Studies cast doubt on the value of prostate screening

Whether to screen middle-aged men for prostate cancer is one of the most controversial issues in oncology.

Screening through the PSA blood test, which detects raised levels of “prostate specific antigen” associated with the disease, can reveal the presence of cancer before symptoms appear, enabling doctors to treat it early through surgery or radiation. In principle this should improve the prospects of a cure.

However the side-effects of treatment are often unpleasant, including impotence and incontinence. And prostate cancers often grow extremely slowly, causing no trouble till the patient dies of other causes.

Now the New England Journal of Medicine has published the results of two huge clinical trials of prostate cancer screening, which were supposed to give doctors better guidance about whether to give the PSA test to symptomless men.

Unfortunately the results are somewhat contradictory. But the overall conclusion seems to be that screening may save a small number of lives but will expose far larger numbers to unnecessary treatment and psychological stress.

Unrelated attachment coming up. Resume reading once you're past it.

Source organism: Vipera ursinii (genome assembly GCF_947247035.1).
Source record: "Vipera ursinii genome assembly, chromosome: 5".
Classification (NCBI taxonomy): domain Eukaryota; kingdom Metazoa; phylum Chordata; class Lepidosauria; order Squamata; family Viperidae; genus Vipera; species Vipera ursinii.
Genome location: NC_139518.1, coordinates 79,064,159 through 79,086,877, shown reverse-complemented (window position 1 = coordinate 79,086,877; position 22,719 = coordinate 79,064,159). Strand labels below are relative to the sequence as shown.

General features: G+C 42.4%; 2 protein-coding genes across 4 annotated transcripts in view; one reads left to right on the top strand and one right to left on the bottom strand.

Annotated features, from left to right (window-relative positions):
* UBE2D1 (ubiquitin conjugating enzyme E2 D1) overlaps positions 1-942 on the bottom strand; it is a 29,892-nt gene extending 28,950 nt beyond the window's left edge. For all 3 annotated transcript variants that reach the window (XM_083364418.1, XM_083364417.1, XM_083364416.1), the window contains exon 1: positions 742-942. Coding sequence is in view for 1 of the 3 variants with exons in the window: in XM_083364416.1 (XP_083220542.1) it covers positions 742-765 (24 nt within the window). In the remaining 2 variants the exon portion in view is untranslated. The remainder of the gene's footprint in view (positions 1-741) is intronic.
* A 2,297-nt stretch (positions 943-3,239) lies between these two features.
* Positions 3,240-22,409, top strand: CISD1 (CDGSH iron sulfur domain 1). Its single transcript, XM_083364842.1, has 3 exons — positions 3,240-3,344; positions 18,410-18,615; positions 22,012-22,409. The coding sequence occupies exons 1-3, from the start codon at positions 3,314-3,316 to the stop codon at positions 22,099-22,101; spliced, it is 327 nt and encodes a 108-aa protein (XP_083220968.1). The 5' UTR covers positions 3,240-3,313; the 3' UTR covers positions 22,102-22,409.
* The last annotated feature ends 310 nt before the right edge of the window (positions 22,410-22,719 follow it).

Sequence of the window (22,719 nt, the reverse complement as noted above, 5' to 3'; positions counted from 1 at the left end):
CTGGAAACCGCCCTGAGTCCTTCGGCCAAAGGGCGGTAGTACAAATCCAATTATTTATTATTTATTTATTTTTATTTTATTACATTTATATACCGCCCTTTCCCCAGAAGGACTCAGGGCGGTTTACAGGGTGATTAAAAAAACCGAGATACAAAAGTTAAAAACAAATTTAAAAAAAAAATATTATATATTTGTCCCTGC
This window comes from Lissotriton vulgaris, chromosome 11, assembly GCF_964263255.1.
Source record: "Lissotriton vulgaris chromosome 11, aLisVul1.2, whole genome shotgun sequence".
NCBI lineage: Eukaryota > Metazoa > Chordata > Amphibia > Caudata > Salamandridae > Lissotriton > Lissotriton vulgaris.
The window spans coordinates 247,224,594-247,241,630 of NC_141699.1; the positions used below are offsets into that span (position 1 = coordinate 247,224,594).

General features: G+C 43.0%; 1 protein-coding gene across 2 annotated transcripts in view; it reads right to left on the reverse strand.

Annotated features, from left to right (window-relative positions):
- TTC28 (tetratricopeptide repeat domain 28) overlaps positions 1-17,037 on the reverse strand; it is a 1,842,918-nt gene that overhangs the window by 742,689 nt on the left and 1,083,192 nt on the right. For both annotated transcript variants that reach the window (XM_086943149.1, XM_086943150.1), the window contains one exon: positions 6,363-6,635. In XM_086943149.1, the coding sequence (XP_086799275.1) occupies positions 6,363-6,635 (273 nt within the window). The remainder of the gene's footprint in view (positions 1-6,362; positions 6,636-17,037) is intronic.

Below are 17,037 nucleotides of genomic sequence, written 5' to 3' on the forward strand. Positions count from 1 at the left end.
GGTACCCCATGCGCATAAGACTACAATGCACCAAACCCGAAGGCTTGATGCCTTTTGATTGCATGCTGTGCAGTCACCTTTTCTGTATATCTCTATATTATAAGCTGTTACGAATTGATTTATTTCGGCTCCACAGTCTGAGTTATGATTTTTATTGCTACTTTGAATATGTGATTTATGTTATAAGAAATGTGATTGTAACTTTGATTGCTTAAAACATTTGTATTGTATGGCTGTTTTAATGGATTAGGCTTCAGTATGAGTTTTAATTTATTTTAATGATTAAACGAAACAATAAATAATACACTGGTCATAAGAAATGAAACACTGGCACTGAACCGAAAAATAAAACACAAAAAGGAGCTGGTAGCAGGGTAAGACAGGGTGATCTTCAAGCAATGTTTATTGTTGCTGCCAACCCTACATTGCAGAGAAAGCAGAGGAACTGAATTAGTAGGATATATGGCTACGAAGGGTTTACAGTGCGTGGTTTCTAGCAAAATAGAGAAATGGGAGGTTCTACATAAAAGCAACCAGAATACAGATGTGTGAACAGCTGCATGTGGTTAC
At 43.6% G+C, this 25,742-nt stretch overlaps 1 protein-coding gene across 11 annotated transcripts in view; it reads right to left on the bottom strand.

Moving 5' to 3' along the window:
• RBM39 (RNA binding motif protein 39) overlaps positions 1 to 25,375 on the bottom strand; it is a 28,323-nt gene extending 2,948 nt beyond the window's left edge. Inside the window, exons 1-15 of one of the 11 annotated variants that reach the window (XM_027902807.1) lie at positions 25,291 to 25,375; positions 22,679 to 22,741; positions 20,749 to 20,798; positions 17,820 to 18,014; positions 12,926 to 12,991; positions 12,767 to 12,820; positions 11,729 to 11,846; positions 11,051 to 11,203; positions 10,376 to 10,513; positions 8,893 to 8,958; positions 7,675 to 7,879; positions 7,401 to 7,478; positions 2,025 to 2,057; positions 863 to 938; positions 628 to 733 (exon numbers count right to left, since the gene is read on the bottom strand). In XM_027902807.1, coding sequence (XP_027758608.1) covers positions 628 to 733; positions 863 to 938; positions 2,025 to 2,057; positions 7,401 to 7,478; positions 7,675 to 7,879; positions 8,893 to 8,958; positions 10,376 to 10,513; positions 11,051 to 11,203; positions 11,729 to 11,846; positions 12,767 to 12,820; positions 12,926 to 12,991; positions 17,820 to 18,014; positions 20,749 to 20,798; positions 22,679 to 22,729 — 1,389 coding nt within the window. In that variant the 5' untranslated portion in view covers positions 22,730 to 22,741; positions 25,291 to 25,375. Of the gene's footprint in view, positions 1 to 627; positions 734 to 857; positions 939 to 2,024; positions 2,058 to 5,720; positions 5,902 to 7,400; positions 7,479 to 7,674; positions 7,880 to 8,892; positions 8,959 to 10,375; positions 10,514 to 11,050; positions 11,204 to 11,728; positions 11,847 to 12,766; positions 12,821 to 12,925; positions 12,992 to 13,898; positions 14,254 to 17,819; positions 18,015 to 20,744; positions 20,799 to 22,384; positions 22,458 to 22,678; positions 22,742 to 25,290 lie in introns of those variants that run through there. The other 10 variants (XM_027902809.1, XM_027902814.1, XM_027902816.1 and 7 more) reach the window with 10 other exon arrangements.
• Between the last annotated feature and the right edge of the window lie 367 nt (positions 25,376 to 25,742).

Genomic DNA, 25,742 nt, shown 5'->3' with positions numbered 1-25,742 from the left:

A European study of 162,000 men, observed for an average of nine years, found a 20 per cent reduction in mortality among those given the PSA test. For every life saved, however, 1,400 men were screened and 48 men received treatment following a positive result. A US study of 77,000 men, followed for seven years, resulted in more detections of disease but no survival benefit from screening.

John Neate, chief executive of the UK-based Prostate Cancer Charity, says the research “highlights the critical importance of the development of a scientific test that can identify aggressive forms of prostate cancer and differentiate them from slow growing forms of the disease. Such a test would enable treatment to be focused on men for whom prostate cancer poses a serious risk to their health and avoid the over treatment of men with the harmless, slow growing forms of the disease.”

Until a much improved test is available, the middle-aged writer of this blog will decline any invitation to be screened for prostate cancer.

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Clive Cookson, the FT's science editor, picks out the research that everyone should know about, in fields from astronomy to zoology. He also discusses key policy issues, from R&D funding to science education. He'll cover the weird and wonderful, as well as the serious side of science.

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